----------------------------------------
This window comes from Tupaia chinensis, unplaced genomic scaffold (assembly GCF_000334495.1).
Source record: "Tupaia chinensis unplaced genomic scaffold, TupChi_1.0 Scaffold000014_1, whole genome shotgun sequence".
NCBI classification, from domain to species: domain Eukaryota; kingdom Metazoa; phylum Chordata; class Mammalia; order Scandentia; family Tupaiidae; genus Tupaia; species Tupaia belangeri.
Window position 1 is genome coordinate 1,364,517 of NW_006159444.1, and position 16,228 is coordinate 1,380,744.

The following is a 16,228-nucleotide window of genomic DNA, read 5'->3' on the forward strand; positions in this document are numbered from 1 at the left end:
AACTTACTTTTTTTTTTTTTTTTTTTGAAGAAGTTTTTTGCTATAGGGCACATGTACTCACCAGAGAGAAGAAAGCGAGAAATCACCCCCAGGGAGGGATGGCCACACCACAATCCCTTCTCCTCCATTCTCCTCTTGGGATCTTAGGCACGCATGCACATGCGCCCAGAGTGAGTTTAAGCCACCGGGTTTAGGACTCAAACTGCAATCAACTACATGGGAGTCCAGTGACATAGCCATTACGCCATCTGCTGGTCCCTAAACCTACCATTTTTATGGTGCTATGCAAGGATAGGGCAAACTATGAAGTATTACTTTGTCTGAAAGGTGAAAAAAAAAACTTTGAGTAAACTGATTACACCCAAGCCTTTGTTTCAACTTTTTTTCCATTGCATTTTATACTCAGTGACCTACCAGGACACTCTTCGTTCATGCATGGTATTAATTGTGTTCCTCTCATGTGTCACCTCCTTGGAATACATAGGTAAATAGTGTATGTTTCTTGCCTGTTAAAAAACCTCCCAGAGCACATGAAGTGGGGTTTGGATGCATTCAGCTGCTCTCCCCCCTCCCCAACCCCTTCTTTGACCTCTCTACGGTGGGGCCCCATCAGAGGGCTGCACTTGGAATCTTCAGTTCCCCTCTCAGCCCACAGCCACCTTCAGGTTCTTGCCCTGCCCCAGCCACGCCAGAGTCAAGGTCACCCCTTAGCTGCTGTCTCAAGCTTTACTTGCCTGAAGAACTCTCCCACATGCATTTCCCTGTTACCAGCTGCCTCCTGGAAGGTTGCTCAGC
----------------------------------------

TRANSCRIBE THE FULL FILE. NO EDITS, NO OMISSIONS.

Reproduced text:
This window comes from Tupaia chinensis, unplaced genomic scaffold (assembly GCF_000334495.1).
Source record: "Tupaia chinensis unplaced genomic scaffold, TupChi_1.0 Scaffold000014_1, whole genome shotgun sequence".
NCBI classification, from domain to species: domain Eukaryota; kingdom Metazoa; phylum Chordata; class Mammalia; order Scandentia; family Tupaiidae; genus Tupaia; species Tupaia belangeri.
Window position 1 is genome coordinate 1,364,517 of NW_006159444.1, and position 16,228 is coordinate 1,380,744.

The following is a 16,228-nucleotide window of genomic DNA, read 5'->3' on the forward strand; positions in this document are numbered from 1 at the left end:
AACTTACTTTTTTTTTTTTTTTTTTTGAAGAAGTTTTTTGCTATAGGGCACATGTACTCACCAGAGAGAAGAAAGCGAGAAATCACCCCCAGGGAGGGATGGCCACACCACAATCCCTTCTCCTCCATTCTCCTCTTGGGATCTTAGGCACGCATGCACATGCGCCCAGAGTGAGTTTAAGCCACCGGGTTTAGGACTCAAACTGCAATCAACTACATGGGAGTCCAGTGACATAGCCATTACGCCATCTGCTGGTCCCTAAACCTACCATTTTTATGGTGCTATGCAAGGATAGGGCAAACTATGAAGTATTACTTTGTCTGAAAGGTGAAAAAAAAAACTTTGAGTAAACTGATTACACCCAAGCCTTTGTTTCAACTTTTTTTCCATTGCATTTTATACTCAGTGACCTACCAGGACACTCTTCGTTCATGCATGGTATTAATTGTGTTCCTCTCATGTGTCACCTCCTTGGAATACATAGGTAAATAGTGTATGTTTCTTGCCTGTTAAAAAACCTCCCAGAGCACATGAAGTGGGGTTTGGATGCATTCAGCTGCTCTCCCCCCTCCCCAACCCCTTCTTTGACCTCTCTACGGTGGGGCCCCATCAGAGGGCTGCACTTGGAATCTTCAGTTCCCCTCTCAGCCCACAGCCACCTTCAGGTTCTTGCCCTGCCCCAGCCACGCCAGAGTCAAGGTCACCCCTTAGCTGCTGTCTCAAGCTTTACTTGCCTGAAGAACTCTCCCACATGCATTTCCCTGTTACCAGCTGCCTCCTGGAAGGTTGCTCAGC